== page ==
Traditionally, civil rights groups have been led by black men, rather than by black women. Whether advocating for equality or positing a form of Black nationalism, these movements have tended to be patriarchal in nature. There are many reasons for this, and one of the most significant reasons may be that African American males are targeted by racism at higher rates than African American women. However, Black Lives Matter is a woman-driven movement, and it began with a Facebook post by founder Alicia Garza, which stated, “Black people. I love you. I love us. Our lives matter” (Altman, 2016). Her friend and co-founder Patrisse Cullors added the hashtag that would come to make the movement iconic. Both Garza and Cullors were already activist that worked with members of the black community, and they were joined by Opal Tometi, a New York immigration activist, to form this movement with the goal of bringing recognition to the fact that African American lives are systemically devalued in American society and to try to fix those problems.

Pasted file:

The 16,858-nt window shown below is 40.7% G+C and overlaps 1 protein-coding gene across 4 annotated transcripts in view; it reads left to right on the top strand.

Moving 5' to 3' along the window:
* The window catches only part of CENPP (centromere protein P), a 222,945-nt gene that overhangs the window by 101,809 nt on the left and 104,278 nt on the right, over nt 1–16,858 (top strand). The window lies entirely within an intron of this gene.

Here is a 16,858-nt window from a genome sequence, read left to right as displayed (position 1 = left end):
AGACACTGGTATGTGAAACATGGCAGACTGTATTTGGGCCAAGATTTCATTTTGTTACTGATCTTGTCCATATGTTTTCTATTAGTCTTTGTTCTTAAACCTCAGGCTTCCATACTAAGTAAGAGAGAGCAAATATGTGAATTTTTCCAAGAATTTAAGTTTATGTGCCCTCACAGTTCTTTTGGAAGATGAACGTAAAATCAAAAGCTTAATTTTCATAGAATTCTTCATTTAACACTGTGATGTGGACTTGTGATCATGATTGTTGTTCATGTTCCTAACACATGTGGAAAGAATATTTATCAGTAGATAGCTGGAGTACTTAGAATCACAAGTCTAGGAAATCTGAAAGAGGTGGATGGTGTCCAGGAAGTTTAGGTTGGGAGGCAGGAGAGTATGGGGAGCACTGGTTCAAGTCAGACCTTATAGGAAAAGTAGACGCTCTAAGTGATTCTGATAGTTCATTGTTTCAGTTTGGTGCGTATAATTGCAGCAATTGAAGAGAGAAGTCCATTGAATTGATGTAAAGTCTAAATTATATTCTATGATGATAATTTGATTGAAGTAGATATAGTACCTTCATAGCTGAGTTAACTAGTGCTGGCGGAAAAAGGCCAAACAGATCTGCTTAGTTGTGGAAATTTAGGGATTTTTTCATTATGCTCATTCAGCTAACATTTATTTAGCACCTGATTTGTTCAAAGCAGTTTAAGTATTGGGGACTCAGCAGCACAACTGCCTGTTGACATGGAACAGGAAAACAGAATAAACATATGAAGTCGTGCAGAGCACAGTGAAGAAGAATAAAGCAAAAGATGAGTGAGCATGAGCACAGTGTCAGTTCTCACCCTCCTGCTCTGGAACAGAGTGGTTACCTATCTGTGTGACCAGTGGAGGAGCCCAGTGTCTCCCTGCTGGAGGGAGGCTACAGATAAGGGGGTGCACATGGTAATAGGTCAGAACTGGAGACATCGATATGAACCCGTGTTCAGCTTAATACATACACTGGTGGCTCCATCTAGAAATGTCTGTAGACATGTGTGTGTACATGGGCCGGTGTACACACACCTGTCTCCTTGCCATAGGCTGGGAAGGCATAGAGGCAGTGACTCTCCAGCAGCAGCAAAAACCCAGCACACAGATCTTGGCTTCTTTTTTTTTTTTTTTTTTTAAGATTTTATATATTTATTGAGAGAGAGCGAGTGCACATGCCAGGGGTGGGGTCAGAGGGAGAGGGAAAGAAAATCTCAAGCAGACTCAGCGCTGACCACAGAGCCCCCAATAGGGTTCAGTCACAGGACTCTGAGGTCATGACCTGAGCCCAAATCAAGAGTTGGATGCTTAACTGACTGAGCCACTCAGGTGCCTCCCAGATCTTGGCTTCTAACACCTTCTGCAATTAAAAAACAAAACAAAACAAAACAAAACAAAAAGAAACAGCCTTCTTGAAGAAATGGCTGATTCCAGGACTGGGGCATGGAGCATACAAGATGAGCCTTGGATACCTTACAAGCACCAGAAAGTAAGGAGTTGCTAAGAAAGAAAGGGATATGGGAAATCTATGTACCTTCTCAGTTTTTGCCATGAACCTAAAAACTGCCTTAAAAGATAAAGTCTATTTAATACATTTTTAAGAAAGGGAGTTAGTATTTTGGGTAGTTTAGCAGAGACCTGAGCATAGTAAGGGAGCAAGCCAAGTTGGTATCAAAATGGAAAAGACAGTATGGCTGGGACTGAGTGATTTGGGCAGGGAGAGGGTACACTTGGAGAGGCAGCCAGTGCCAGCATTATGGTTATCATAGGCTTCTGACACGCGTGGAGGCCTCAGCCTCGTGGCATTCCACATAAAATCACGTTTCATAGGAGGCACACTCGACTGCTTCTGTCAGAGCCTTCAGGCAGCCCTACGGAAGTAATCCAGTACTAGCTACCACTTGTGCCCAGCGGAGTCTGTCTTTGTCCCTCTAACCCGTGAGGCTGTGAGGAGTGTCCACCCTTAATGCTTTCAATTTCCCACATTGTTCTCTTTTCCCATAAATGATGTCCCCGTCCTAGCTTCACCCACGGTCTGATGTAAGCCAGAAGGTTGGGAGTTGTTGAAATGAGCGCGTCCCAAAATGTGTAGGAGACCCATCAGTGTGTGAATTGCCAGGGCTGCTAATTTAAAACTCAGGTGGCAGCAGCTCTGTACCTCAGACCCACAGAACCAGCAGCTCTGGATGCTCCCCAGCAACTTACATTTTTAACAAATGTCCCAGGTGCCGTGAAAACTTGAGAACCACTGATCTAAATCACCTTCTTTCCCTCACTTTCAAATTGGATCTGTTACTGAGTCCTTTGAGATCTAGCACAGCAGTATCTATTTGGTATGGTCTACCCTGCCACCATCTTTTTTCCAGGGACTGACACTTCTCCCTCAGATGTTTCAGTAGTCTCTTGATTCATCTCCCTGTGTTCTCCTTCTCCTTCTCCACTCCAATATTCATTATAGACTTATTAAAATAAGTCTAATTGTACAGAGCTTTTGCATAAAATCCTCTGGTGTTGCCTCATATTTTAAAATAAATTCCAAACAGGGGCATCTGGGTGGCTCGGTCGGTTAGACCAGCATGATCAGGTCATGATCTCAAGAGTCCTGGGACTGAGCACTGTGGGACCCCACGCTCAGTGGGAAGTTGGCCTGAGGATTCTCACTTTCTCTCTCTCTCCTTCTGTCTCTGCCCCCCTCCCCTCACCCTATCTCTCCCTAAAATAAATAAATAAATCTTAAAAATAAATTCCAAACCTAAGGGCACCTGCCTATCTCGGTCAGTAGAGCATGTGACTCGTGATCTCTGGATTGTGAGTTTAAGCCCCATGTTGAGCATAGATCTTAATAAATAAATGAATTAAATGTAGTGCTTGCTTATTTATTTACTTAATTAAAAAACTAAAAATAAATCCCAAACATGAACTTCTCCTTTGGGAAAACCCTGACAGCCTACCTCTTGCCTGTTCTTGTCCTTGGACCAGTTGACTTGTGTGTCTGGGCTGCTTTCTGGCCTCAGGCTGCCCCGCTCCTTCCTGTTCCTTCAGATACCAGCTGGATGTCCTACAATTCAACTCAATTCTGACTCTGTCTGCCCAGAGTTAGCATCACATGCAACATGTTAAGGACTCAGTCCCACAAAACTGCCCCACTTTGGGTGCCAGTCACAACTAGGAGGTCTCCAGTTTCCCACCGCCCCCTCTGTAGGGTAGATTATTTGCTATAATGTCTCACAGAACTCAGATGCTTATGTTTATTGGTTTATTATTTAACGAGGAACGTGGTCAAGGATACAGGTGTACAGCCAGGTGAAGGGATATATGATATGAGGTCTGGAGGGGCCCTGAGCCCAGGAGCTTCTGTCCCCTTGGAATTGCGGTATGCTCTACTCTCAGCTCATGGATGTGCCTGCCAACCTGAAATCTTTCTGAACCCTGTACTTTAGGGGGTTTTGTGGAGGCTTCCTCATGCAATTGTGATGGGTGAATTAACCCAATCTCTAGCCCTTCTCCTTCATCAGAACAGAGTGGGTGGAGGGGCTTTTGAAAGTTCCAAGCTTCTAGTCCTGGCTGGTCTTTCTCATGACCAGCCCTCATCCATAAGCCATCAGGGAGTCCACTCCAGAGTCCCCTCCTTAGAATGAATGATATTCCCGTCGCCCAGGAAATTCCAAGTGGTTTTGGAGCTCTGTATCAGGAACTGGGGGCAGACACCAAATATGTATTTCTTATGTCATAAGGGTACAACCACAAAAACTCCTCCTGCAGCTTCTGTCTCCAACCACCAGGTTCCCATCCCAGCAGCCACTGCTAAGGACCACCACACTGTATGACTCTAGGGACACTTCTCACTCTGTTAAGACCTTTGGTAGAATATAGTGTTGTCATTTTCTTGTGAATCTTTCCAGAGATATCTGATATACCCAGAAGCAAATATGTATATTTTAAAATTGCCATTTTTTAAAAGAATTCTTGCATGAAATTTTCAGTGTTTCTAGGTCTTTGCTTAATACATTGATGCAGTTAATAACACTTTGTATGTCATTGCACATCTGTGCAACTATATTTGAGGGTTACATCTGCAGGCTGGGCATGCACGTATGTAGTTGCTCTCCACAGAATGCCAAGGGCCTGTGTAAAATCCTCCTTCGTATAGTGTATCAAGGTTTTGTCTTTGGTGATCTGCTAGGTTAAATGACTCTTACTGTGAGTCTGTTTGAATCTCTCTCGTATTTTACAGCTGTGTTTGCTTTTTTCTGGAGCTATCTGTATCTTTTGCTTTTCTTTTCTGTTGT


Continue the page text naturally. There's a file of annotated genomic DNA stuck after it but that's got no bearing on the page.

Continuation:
When many people think of racism, they think of overt thoughts or acts of hatred directed by one group towards another group. While these things certainly qualify as racism, racism can be far more subtle and far more pervasive than simple overt acts. The Black Lives Matter movement has outlined several areas of American society where racial bias, whether intentional or inadvertent, has helped perpetuate race-based classism in American society. These include: Black poverty; violence against women and children; the unique challenges faced by trans and queer members of the Black community; Blacks who are also undocumented immigrants; the high incarceration rates of Blacks in the United States; how differently abled and disabled Black individuals are treated by the government and society; and the use of Black women during times of conflict (Black Lives Matter, 2016). All of these problems are pervasive, many of them are multi-faceted, and none of them lend themselves to the type of quick or simple solution that people want when confronted with social problems and social justice issues. However, the fact that the problems are so complicated and cannot be solved without addressing multiple levels of institutionalized racism is why the founders of the movement believe that a new approach to civil rights is necessary.